Myths of Babylonia and Assyria

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As Cytherea with the blooming wreath,
For that she touched Cythera's flowery coast;
And Cypris, for that on the Cyprian shore
She rose, amid the multitude of waves. Elton's translation.

The animals sacred to Aphrodite included the sparrow, the dove, the swan, the swallow, and the wryneck.[477] She presided over the month of April, and the myrtle, rose, poppy, and apple were sacred to her.

Some writers connect Semiramis, in her character as a dove goddess, with Media and the old Persian mother goddess Anaitis, and regard as arbitrary her identification with the fish goddess Derceto or Atargatis. The dove was certainly not a popular bird in the religious art of Babylonia and Assyria, but in one of the hymns translated by Professor Pinches Ishtar says, "Like a lonely dove I rest". In another the worshipper tries to touch Ishtar's heart by crying, "Like the dove I moan". A Sumerian psalmist makes a goddess (Gula, who presided over Larak, a part of Isin) lament over the city after it was captured by the enemy:

My temple E-aste, temple of Larak,
Larak the city which Bel Enlil gave,
Beneath are turned to strangeness, above are turned to strangeness,
With wailings on the lyre my dwelling-place is surrendered to the stranger,
The dove cots they wickedly seized, the doves they entrapped....
The ravens he (Enlil) caused to fly.[478]

Apparently there were temple and household doves in Babylonia. The Egyptians had their household dovecots in ancient as in modern times. Lane makes reference to the large pigeon houses in many villages. They are of archaic pattern, "with the walls slightly inclining inwards (like many of the ancient Egyptian buildings)", and are "constructed upon the roofs of the huts with crude brick, pottery, and mud.... Each pair of pigeons occupies a separate (earthen) pot."[479] It may be that the dove bulked more prominently in domestic than in official religion, and had a special seasonal significance. Ishtar appears to have had a dove form. In the Gilgamesh epic she is said to have loved the "brilliant Allalu bird" (the "bright-coloured wood pigeon", according to Sayce), and to have afterwards wounded it by breaking its wings.[480] She also loved the lion and the horse, and must therefore have assumed the forms of these animals. The goddess Bau, "she whose city is destroyed", laments in a Sumerian psalm:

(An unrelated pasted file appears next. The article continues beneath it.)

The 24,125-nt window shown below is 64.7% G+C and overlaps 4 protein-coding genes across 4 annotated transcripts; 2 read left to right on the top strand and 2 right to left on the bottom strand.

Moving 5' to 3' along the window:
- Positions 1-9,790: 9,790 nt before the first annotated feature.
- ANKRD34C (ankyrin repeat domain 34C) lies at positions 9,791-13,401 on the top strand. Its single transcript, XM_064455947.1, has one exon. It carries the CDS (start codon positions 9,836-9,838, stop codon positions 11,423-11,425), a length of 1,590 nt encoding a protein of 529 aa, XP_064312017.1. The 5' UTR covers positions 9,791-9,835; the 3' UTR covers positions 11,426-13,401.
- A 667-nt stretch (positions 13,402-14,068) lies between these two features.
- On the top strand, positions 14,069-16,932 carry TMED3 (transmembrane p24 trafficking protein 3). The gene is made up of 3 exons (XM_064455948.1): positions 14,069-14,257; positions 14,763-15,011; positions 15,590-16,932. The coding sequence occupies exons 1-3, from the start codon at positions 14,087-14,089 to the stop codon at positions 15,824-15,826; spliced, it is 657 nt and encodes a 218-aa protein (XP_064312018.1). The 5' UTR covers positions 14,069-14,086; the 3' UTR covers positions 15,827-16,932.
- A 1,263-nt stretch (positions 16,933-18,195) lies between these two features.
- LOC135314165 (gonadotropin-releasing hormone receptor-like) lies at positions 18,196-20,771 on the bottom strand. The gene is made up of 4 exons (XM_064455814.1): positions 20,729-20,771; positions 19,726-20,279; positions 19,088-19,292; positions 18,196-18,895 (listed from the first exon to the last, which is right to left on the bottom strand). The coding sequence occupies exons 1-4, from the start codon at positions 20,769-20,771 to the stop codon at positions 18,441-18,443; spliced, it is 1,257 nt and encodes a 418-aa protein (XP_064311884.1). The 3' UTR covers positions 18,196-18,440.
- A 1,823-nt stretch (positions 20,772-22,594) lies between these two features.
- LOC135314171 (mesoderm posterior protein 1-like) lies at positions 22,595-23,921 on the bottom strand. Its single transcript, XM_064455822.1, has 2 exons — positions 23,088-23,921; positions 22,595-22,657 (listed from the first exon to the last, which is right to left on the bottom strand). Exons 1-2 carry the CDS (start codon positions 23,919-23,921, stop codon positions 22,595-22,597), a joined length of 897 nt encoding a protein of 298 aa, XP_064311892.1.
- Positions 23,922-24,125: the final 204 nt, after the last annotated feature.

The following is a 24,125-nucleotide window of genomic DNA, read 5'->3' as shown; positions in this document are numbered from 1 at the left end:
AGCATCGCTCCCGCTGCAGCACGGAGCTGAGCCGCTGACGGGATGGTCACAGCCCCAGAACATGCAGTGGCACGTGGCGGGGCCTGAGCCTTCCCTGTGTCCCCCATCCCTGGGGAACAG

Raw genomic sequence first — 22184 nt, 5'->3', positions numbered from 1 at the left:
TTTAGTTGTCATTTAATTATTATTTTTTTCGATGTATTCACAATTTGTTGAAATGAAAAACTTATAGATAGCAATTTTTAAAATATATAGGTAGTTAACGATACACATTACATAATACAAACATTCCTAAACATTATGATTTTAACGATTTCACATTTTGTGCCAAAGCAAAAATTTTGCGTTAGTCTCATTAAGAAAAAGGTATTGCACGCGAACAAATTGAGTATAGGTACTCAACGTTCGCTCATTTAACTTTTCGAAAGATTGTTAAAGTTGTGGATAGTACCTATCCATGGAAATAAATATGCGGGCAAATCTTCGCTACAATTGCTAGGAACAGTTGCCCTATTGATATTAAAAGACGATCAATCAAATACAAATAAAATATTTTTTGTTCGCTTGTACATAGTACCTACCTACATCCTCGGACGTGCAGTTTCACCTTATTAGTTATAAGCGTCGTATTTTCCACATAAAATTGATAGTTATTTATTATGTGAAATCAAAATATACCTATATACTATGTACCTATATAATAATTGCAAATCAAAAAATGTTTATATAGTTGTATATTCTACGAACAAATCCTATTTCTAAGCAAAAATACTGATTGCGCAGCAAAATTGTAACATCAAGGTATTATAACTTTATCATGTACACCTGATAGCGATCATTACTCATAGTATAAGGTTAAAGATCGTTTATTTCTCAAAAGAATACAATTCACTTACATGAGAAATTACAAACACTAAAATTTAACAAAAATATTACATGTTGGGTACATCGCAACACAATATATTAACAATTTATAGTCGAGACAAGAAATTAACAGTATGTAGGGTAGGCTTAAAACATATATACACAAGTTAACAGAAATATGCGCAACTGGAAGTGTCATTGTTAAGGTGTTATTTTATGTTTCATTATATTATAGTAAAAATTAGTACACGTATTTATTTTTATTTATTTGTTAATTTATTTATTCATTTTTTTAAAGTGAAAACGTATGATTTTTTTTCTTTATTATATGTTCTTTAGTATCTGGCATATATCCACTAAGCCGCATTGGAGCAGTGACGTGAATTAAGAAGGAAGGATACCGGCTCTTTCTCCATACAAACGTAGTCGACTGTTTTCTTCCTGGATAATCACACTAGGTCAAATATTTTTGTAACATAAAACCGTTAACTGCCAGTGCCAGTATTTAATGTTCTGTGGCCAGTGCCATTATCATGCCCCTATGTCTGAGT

Like a dove to its dwelling-place, how long to my dwelling-place will they pursue me,
To my sanctuary ... the sacred place they pursue me....
My resting place, the brick walls of my city Isin, thou art destroyed;
My sanctuary, shrine of my temple Galmah, thou art destroyed.
Langdon's translation.

Here the goddess appears to be identified with the doves which rest on the walls and make their nests in the shrine. The Sumerian poets did not adorn their poems with meaningless picturesque imagery; their images were stern facts; they had a magical or religious significance like the imagery of magical incantations; the worshipper invoked the deity by naming his or her various attributes, forms, &c.